Column: As Time Warner Cable crows, I’m cutting the cord

A recent report by the New York research firm EMarketer estimated that about 17% of U.S. households will have cut the cable cord by the end of this year, rising to nearly a quarter of households by 2019.
A recent report by the New York research firm EMarketer estimated that about 17% of U.S. households will have cut the cable cord by the end of this year, rising to nearly a quarter of households by 2019.
(Matt Rourke / AP)

A funny thing happened this week on the road to cable-TV extinction: Time Warner Cable said it added residential video subscribers for the first time in nine years.

Southern California’s leading pay-TV provider gained 32,000 residential video customers nationwide last year — a turnaround so unexpected that Chief Executive Rob Marcus issued a statement praising the company’s “stellar” performance.

Stellar, however, is relative considering that Time Warner Cable has lost about 2.7 million residential video customers since 2010 as more people have grown sick of bloated bills and instead chose to cut the pay-TV cord.

You can finally count me among them.


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With the start of a new year, I’ve taken the plunge and bid sayonara to hundreds of cable channels I neither wanted nor watched. So far, it’s been great.

I’ll run down how I cut my cable bill in half. First, let’s parse Time Warner’s announcement.

“Ordinarily we wouldn’t announce subscriber results until our earnings release, but given our results, I couldn’t wait to thank the team for its outstanding performance,” Marcus said. The company’s earnings won’t be announced until the end of the month.

Eric Mangan, a Time Warner spokesman, attributed the gain in TV customers to the company just being so darn impressive.

“We’re improving reliability and improving customer service,” he told me. “Customers are taking notice and are being attracted to us.”

Telecom analyst Craig Moffett acknowledged that Time Warner and other cable companies have made efforts to step up their game. But he said the most likely explanation for Time Warner’s subscriber growth is that people are giving up on less-than-stellar TV offerings from the likes of Verizon Communications and AT&T.

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Laura Martin, senior entertainment and Internet analyst with Needham & Co., said gaining customers “is definitely better than losing them,” but a gain of 32,000 for a company of Time Warner’s size is too minuscule to indicate a broader trend.

“It could have more to do with pricing or marketing,” she said. “We just don’t have enough data to really know more.”

Martin was more intrigued by Marcus’ decision to reveal the subscriber numbers weeks ahead of Time Warner’s scheduled earnings announcement.

She speculated that Charter Communications’ $55-billion acquisition of Time Warner Cable may be approved by the Justice Department and Federal Communications Commission before the end of January, which could preempt Time Warner’s earnings.


“By releasing the subscriber numbers now, it allows Rob Marcus to take a victory lap before the deal closes,” Martin said.

We’ll see. In any case, I doubt that Time Warner has discovered pixie dust for putting the kibosh on cord cutting.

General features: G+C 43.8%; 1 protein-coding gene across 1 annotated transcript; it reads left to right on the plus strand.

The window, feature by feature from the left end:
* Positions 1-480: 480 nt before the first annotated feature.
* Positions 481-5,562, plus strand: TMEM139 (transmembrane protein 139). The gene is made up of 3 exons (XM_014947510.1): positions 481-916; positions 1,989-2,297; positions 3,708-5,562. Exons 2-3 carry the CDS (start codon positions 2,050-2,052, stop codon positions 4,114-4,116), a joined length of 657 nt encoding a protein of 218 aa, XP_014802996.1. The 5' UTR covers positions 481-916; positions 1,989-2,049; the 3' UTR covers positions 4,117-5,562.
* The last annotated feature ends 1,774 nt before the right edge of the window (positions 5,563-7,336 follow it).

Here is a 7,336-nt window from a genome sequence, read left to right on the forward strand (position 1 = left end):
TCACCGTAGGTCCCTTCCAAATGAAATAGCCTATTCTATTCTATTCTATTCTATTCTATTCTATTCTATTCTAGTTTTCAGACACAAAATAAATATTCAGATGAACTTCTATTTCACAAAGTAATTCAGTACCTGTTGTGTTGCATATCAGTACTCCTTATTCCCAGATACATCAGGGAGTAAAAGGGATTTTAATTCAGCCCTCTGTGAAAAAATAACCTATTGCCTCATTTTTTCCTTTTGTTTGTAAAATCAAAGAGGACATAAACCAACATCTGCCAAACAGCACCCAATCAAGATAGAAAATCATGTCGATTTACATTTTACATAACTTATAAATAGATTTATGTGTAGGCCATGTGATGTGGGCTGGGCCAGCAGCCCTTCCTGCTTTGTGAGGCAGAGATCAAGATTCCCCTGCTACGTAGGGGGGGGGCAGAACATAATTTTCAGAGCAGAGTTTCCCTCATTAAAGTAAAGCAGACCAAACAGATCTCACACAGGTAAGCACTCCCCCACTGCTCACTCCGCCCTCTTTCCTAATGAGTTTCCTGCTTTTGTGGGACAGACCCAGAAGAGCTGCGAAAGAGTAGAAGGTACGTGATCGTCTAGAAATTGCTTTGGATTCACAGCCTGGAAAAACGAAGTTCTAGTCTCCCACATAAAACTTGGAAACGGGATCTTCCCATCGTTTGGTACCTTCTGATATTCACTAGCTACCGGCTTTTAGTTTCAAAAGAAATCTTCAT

A recent report by the New York research firm EMarketer estimated that about 17% of U.S. households will have cut the cord by the end of this year, rising to nearly a quarter of households by 2019.

“Cord cutting is unambiguously accelerating,” Moffett said.


My colleagues Meg James and Yvonne Villarreal wrote the other day about how cord-cutting costs can pile up if you remain loyal to various premium services. Netflix, Hulu, YouTube Red — before you know it, you’re into some serious coin. And that’s on top of the as much as $75 you need to shell out monthly for broadband access.

I decided I needed to set limits and to be willing to forgo some programming.

My first step as a cord cutter was to determine how muscular a broadband Internet connection I’d need. I like to stream movies, my wife enjoys surfing the Web and streaming audio, and our son is a rabid online gamer.

After speaking with experts, I determined that a download speed of 100 megabits a second would do the trick. Time Warner was able to hook me up for $50 a month for the first year.


There are a number of choices for streaming-video players, including Apple TV, Google Chromecast and assorted game consoles. I went with a Roku 3 player because it was on sale for about $70 and because it allowed me to access HBO — the only channel I watch with any frequency — for $15 a month.

Roku also streams movies and TV shows from Amazon Prime, which I already had for free two-day deliveries. It costs $8.25 a month. At this point, I’ve decided to skip Netflix, Hulu and other competing services.

I get local channels using an indoor antenna that hooks up to my TV. I went with the $40 Mohu Leaf over cheaper rabbit ears.

Now we come to what I’ve had to give up. The biggie is AMC — I’m a “Walking Dead” fan. I’ve also said bye-bye to CNN.


I could watch AMC on Hulu, with commercials, for $8 a month. Or I could receive both channels via a streaming service called Sling TV for $20 monthly.

But I’m determined to tighten my digital belt. I’m optimistic that AMC and CNN soon will become available independently, as HBO now is.

Add in $10 a month for phone service, and I’ve slashed a cable bill that was topping $150 monthly by about 50%. And so far, there’s been no shortage of stuff everyone in the house wants to watch.

All in all, a pretty stellar arrangement.


David Lazarus’ column runs Tuesdays and Fridays. He also can be seen daily on KTLA-TV Channel 5 and followed on Twitter @Davidlaz. Send your tips or feedback to


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